• At unusual or unexpected roadblocks, keep windows closed and doors locked and ask for the police or traffic officer's identity card. Show your identity document to them through the window. Trust works both ways, The same goes for being stopped by traffic officers at speed traps.  
  • On long journeys only stop overnight at safe places. Parking next to the road or in a parking area overnight is not safe.  
  • Report any suspicious looking strangers and vehicles to the police. Give a description of the occupants and their vehicle.
  • Don't stop at the scene of an accident unless you are convinced it is genuine. Accidents can be set up in the hope that you will stop to assist. Sometimes a "body" is placed next to the road. Rather drive on and report the incident at the nearest police station. Slowing down too much may also make you vulnerable.  
  • Don't enter your garage or a parking area if you believe you are being followed. Drive to the nearest police station.  
  • Don't stop if, for example, a passer-by indicates that your car has a flat tyre or other defect. Drive to the nearest service station or safe area and check it there. It is a good idea to carry in your car a product that temporarily seals any puncture and inflates the tyre.  
  • Don't tell strangers of your movements and or plans.  
  • Don't pick up hitchhikers or unknown passengers.  
  • Don't leave your car door open and the engine running while opening your garage door or gates - criminals can act quicker than you'd expect.  
  • Don't be distracted by people handing out flyers at intersections or buy items, such as flowers and newspapers, from unfamiliar vendors.

During a hijacking:

  • Here are some tips on getting through the ordeal alive:  
  • Your life and those with you must be your priority. Resisting the hijackers may cause then to become violent or even deadly. Remember: possessions can be replaced, a life cannot.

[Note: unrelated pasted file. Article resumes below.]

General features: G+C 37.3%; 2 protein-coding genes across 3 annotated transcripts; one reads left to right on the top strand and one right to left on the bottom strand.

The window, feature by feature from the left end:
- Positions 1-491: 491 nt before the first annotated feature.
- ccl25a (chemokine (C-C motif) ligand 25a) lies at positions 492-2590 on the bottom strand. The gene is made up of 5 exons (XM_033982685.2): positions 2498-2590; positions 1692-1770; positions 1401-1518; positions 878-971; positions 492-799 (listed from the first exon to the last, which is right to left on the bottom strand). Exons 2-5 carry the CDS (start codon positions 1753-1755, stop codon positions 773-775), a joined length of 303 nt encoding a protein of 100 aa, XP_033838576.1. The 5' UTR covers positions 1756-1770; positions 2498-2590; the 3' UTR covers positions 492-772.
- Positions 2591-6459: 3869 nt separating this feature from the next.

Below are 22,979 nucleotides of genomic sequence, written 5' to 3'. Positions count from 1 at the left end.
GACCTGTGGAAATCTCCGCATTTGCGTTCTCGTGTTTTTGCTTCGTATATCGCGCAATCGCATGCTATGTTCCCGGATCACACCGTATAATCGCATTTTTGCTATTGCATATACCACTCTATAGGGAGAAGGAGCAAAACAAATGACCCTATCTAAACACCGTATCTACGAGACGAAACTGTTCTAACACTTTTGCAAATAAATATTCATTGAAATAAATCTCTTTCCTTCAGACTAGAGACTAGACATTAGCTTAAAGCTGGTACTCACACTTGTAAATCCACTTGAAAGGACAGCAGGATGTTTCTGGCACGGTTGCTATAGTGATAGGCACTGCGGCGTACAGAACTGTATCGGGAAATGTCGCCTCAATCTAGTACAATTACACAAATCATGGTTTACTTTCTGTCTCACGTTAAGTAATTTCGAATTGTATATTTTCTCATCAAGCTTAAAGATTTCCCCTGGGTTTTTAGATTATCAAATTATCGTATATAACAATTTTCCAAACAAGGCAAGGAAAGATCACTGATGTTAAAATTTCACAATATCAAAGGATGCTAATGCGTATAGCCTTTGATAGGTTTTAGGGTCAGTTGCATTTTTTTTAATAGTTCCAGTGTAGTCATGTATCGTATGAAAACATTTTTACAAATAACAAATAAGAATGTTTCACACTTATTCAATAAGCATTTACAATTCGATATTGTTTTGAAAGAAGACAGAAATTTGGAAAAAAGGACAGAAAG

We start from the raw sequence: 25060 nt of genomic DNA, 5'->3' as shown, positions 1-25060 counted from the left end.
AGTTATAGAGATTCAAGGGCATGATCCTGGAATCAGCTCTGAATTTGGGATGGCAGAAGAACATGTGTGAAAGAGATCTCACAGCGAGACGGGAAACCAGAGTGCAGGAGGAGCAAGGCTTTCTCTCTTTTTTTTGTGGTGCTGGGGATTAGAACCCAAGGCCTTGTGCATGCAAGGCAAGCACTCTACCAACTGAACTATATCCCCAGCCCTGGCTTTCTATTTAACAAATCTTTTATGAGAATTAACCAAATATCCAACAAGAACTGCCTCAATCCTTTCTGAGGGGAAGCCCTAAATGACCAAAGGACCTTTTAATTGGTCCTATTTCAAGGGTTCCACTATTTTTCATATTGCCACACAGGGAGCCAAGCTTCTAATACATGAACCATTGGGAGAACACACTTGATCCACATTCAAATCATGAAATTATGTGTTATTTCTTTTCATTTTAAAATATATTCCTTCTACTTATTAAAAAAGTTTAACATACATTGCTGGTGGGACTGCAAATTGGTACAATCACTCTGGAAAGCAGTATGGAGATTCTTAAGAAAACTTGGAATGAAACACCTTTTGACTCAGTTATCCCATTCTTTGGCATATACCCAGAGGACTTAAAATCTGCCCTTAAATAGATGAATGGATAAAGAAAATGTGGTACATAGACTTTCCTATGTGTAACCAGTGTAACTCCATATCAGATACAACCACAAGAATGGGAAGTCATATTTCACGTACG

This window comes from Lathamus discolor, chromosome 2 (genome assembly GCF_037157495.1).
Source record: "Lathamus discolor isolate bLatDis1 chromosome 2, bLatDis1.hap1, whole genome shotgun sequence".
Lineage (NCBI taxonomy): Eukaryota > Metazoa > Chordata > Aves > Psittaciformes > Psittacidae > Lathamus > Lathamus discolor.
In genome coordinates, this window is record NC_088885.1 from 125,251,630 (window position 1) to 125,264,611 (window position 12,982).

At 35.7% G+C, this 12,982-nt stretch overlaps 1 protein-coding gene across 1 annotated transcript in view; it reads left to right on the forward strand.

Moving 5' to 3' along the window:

• The hijackers are probably just as scared and nervous as you are. They may event be under the influence of drugs or alcohol which may make their actions event more unpredictable.  
  • Try not to panic and do anything the hijackers may not be expecting. Do not scream or make sudden movements, such as motioning with your hands.  
  • Avoid eye contact with them,  
  • Keep your hands where the hijackers can see them, ideally at chest level. This will assure them that you are not reaching for a weapon. Do not raise your hands above your head as they may think you are attracting attention of other people.  
  • If they order you out of the car wait fro them to open the door or, if they order you to, do it slowly with one hand, keeping the other where they can see it, Also undo your seatbelt with one hand, preferably the hand furthest from the clip by extending your arm over your body (if it is on your left, use ;your right hand).  
  • Slowly move away from the car so that you cannot be perceived as a threat to them.  
  • Listen carefully to and make sure you understand what the hijackers are saying and follow their orders.  
  • Quietly but clearly assure the hijackers that they can take the car.  
  • Do not reach for or motion towards items they may demand such as wallets, briefcases and cell phones. Rather tell them where they are and wait for them to get them themselves or they may tell you to hand them over.  
  • Be honest with hijackers. For example, if you have a firearm on you and they ask, tell them you have. Finding out or suspecting you have lied to them may unsettle them and lead to them becoming violent. Tell them honestly how to deactivate any alarms or immobilisers or do it yourself as ordered.  
  • Try and concentrate on the possibility of later identifying the hijackers. Make mental notes of how many there are, what they are wearing, their ages, and any facial or other physical characteristics. However, do not stare at the hijackers; try not to be obvious. To them this means that you will later be able to identify them and be evidence against them and they could become violent or be less hesitant to leave soon.  
  • Hijackers may not notice a sleeping baby in the back seat. If this is the case, tell them and point out that the child is not a threat and will make things more difficult for them. Never move to release the child without them saying you may. Do the same if a pet is in the car but do not push the point to where your life may be threatened at the expense of an animal.